Hoop Reality is the sequel to the 1995 documentary "Hoop Dreams" and explores what happened during the last decade from where "Hoop Dreams" left off. It follows the original basketball hero... See full summary »
Greg O'Brien, long-time Cape Cod reporter and newspaperman, has been diagnosed with Early Onset Alzheimer's. Acting on instinct and journalistic grit, Greg has decided to face down the ... See full summary »
Higher Goals encourages young athletes to put their dreams of professional sports in perspective and focus on getting an education. The real life stories of two high school athletes ... See full summary »
He began a film, a search, to discover not only what had happened to Stevie over the past ten years but to understand the forces that had shaped his entire life. Part way through the filming, Stevie is arrested and charged with a serious crime that tears his family apart. What was to be a modest profile turns into a intimate four and half year chronicle of Stevie, his broken family, the criminal justice system and the filmmaker himself, as they all struggle with what Stevie has done and who he has become. Written by
[when his step-grandmother mentions Stevie's abusive biological mom]
I don't have a mother, I never had one, and on the day she dies, I'm gonna go, and I'm gonna laugh at her!
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This film is about a kid named Stevie from rural southern Illinois who was abused, neglected, and bounced around between various homes as a child. As an adult, he acts as we might predict: he is unstable, has a skewed moral compass, is child-like, and commits serious crimes. The filmmaker was a mentor to Stevie while at college and returns to catch up with him years later. He finds out that Stevie has been indicted with a serious crime and faces a long prison sentence. He uses this film as a way to investigate the root causes of Stevie's current behavior and to alleviate some guilt about not 'being there' for Stevie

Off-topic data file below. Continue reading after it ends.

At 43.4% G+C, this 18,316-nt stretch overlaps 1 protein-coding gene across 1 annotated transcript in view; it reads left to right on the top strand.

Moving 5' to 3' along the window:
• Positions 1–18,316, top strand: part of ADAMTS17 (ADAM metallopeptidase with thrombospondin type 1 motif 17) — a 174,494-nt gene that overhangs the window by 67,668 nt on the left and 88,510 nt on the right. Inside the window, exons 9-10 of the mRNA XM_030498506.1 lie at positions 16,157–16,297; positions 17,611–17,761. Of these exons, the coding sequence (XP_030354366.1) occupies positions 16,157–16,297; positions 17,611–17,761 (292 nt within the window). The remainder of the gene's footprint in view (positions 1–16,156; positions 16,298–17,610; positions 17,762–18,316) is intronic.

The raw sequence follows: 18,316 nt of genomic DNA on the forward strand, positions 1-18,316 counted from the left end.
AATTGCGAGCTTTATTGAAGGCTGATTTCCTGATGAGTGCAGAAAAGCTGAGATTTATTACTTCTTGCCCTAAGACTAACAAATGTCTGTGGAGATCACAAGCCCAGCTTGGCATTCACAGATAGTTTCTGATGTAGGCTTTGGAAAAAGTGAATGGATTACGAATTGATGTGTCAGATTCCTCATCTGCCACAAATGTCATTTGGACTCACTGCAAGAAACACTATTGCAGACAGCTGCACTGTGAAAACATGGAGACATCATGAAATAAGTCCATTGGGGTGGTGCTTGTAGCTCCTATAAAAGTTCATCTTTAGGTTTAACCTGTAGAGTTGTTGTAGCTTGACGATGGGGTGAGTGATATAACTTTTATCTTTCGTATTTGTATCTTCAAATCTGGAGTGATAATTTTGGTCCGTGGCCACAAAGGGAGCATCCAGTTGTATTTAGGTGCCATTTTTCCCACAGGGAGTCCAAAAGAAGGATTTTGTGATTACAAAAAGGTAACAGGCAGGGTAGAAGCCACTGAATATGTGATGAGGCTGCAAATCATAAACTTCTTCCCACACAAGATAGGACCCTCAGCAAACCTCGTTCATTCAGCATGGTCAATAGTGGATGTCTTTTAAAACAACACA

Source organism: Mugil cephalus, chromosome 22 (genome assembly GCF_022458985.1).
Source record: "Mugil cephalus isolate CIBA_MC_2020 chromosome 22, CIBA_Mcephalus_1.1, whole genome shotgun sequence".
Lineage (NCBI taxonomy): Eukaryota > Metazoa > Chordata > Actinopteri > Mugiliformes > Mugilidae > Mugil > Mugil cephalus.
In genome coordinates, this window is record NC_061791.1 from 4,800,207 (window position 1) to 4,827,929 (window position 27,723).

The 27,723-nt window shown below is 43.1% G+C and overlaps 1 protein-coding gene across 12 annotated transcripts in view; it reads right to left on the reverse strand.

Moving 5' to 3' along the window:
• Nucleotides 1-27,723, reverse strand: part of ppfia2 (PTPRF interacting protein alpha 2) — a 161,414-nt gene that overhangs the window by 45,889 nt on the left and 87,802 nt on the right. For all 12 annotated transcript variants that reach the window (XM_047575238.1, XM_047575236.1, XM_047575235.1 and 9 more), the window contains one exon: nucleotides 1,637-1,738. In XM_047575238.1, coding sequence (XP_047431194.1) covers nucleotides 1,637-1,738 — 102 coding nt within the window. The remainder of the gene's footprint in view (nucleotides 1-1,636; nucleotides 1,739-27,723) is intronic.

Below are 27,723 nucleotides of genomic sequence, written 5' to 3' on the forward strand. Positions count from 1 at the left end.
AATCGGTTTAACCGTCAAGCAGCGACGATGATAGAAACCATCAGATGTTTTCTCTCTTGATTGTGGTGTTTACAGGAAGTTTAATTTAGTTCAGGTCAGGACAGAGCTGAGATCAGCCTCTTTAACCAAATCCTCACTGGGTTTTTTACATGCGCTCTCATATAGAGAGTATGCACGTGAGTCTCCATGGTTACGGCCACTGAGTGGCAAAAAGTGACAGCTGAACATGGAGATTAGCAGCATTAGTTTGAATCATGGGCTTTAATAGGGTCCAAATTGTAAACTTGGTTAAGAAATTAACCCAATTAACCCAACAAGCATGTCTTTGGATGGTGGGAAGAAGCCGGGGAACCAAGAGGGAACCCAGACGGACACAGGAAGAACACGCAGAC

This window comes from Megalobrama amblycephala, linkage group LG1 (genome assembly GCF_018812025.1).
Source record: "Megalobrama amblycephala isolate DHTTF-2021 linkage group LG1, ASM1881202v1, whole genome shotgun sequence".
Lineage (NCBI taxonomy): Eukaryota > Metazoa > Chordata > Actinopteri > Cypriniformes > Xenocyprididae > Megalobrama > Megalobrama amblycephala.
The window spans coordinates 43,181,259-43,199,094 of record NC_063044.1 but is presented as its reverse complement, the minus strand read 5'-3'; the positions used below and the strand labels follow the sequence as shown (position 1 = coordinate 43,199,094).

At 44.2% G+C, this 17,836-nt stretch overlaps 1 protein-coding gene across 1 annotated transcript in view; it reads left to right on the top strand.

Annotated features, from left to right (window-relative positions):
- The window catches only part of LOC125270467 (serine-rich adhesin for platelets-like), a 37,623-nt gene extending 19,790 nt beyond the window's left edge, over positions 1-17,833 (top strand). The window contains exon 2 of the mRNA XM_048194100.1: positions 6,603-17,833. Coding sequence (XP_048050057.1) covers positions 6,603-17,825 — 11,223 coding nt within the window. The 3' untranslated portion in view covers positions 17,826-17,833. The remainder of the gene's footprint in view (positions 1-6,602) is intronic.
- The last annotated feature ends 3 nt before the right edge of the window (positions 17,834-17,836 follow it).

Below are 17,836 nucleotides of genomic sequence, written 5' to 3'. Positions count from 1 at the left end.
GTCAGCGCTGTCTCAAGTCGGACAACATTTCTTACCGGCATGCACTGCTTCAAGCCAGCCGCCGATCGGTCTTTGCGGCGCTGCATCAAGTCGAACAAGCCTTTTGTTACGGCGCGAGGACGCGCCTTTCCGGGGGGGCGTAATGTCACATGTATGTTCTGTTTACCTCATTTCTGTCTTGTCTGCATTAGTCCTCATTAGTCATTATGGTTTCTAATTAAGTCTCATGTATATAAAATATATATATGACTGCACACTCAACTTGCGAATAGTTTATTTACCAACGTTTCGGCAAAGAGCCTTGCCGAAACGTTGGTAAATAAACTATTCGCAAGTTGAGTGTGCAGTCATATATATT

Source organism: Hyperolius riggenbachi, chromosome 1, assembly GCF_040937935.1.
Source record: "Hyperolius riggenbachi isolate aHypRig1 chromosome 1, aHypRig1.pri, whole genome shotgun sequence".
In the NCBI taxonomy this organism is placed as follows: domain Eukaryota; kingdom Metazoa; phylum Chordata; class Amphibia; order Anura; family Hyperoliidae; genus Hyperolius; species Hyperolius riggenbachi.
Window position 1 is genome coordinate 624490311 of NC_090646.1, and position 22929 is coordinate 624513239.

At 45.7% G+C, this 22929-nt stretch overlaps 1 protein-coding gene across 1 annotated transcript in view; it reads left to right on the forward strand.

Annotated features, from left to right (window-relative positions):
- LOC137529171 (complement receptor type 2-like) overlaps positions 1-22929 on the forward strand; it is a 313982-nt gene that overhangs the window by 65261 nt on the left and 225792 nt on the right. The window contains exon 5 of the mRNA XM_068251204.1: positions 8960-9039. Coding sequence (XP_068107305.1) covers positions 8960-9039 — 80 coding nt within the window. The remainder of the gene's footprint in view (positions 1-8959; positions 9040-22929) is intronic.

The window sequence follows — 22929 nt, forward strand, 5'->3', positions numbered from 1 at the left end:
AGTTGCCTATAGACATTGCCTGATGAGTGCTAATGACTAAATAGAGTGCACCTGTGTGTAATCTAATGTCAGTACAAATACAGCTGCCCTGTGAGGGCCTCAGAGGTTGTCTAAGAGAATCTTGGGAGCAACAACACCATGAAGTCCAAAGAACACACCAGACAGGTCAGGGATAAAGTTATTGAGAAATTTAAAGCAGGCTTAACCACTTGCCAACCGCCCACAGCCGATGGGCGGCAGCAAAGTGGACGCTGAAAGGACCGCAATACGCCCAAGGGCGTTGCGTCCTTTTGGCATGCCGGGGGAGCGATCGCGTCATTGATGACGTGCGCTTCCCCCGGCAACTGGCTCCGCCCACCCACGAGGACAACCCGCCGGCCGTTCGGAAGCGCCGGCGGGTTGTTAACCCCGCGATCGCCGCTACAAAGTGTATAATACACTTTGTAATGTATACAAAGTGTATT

after college, he moved to Chicago and didn't have contact with
Stevie for many years. This film is a discussion-starter and brings up many questions about how children are raised and how a child's upbringing will affect his/her life. The editing job is mediocre and I think the film starts to get long-winded and boring toward the middle. Also, I can't help but feel that the director's somewhat warped, voyeuristic vision of what the film is or what it will do is ethically questionable. However, the film is honest and straight-forward and will elicit good discussion afterwards, even if you do end up pretty depressed.
6 out of 10
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